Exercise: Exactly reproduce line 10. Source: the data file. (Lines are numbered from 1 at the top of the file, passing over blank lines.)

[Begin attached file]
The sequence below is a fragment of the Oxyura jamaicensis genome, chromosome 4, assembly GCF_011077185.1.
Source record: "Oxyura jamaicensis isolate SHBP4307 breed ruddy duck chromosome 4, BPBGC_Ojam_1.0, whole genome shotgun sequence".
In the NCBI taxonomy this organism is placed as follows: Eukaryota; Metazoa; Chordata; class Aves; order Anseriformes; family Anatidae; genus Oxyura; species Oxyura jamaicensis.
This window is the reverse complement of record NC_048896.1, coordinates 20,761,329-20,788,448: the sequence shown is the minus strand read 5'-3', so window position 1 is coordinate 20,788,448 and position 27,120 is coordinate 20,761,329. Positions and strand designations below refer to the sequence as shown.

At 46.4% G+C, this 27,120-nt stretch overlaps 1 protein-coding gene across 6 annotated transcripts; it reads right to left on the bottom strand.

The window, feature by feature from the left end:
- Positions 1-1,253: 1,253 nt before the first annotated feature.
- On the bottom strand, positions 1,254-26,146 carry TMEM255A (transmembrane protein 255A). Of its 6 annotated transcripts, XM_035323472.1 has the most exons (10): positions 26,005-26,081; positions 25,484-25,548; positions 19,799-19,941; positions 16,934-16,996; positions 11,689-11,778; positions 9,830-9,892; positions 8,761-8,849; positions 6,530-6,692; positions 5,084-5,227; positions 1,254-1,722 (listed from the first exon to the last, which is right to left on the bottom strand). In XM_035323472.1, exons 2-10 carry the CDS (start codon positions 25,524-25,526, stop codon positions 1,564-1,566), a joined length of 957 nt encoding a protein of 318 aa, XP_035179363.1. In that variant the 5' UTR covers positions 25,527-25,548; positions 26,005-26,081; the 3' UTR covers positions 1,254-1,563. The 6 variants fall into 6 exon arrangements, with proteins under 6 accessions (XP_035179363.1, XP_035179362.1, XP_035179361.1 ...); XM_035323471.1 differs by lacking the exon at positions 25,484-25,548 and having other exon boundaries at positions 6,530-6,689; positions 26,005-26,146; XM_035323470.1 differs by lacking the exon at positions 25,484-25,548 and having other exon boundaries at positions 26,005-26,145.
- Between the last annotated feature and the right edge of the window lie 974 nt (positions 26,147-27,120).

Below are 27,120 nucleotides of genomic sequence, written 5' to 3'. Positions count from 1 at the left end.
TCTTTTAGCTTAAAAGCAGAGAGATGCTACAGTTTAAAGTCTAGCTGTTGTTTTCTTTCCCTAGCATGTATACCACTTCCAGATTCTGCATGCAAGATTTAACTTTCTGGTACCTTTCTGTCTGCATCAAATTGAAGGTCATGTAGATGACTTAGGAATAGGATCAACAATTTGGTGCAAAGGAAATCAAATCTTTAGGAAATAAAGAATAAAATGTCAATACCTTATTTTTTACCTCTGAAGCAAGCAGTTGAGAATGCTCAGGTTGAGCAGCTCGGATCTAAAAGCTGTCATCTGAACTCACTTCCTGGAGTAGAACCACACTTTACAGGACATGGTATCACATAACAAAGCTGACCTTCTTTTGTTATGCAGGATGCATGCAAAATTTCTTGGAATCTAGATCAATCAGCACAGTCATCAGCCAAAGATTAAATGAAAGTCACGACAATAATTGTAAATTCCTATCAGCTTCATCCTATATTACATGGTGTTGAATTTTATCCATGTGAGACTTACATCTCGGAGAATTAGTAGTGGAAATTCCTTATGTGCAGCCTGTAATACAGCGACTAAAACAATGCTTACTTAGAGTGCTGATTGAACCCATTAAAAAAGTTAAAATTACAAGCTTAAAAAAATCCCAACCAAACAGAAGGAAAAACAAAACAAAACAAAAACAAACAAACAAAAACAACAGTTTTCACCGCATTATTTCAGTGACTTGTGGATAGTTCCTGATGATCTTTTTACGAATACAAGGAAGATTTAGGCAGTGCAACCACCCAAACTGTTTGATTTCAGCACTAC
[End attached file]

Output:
Below are 27,120 nucleotides of genomic sequence, written 5' to 3'. Positions count from 1 at the left end.